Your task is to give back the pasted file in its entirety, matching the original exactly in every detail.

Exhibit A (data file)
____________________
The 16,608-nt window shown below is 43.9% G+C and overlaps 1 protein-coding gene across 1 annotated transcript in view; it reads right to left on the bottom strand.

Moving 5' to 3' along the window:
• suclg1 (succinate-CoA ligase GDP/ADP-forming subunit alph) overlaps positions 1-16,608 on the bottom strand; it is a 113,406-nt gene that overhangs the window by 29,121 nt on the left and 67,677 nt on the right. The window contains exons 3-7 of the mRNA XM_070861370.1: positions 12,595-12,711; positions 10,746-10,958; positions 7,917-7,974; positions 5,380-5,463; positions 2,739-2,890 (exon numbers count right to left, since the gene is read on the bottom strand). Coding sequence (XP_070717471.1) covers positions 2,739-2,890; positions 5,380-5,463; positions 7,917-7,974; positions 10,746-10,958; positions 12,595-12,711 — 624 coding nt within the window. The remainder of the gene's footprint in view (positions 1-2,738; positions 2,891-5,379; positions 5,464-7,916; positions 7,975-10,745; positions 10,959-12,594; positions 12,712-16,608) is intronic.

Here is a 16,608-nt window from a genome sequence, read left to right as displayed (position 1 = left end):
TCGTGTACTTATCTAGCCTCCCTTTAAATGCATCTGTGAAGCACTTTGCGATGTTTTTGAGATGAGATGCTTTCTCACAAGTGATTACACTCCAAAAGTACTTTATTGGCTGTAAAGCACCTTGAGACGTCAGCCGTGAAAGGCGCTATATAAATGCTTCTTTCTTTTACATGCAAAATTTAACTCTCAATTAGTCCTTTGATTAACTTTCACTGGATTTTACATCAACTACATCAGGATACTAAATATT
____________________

The 16,608-nt window shown below is 43.9% G+C and overlaps 1 protein-coding gene across 1 annotated transcript in view; it reads right to left on the bottom strand.

Moving 5' to 3' along the window:
• suclg1 (succinate-CoA ligase GDP/ADP-forming subunit alph) overlaps positions 1-16,608 on the bottom strand; it is a 113,406-nt gene that overhangs the window by 29,121 nt on the left and 67,677 nt on the right. The window contains exons 3-7 of the mRNA XM_070861370.1: positions 12,595-12,711; positions 10,746-10,958; positions 7,917-7,974; positions 5,380-5,463; positions 2,739-2,890 (exon numbers count right to left, since the gene is read on the bottom strand). Coding sequence (XP_070717471.1) covers positions 2,739-2,890; positions 5,380-5,463; positions 7,917-7,974; positions 10,746-10,958; positions 12,595-12,711 — 624 coding nt within the window. The remainder of the gene's footprint in view (positions 1-2,738; positions 2,891-5,379; positions 5,464-7,916; positions 7,975-10,745; positions 10,959-12,594; positions 12,712-16,608) is intronic.

Here is a 16,608-nt window from a genome sequence, read left to right as displayed (position 1 = left end):
TCGTGTACTTATCTAGCCTCCCTTTAAATGCATCTGTGAAGCACTTTGCGATGTTTTTGAGATGAGATGCTTTCTCACAAGTGATTACACTCCAAAAGTACTTTATTGGCTGTAAAGCACCTTGAGACGTCAGCCGTGAAAGGCGCTATATAAATGCTTCTTTCTTTTACATGCAAAATTTAACTCTCAATTAGTCCTTTGATTAACTTTCACTGGATTTTACATCAACTACATCAGGATACTAAATATT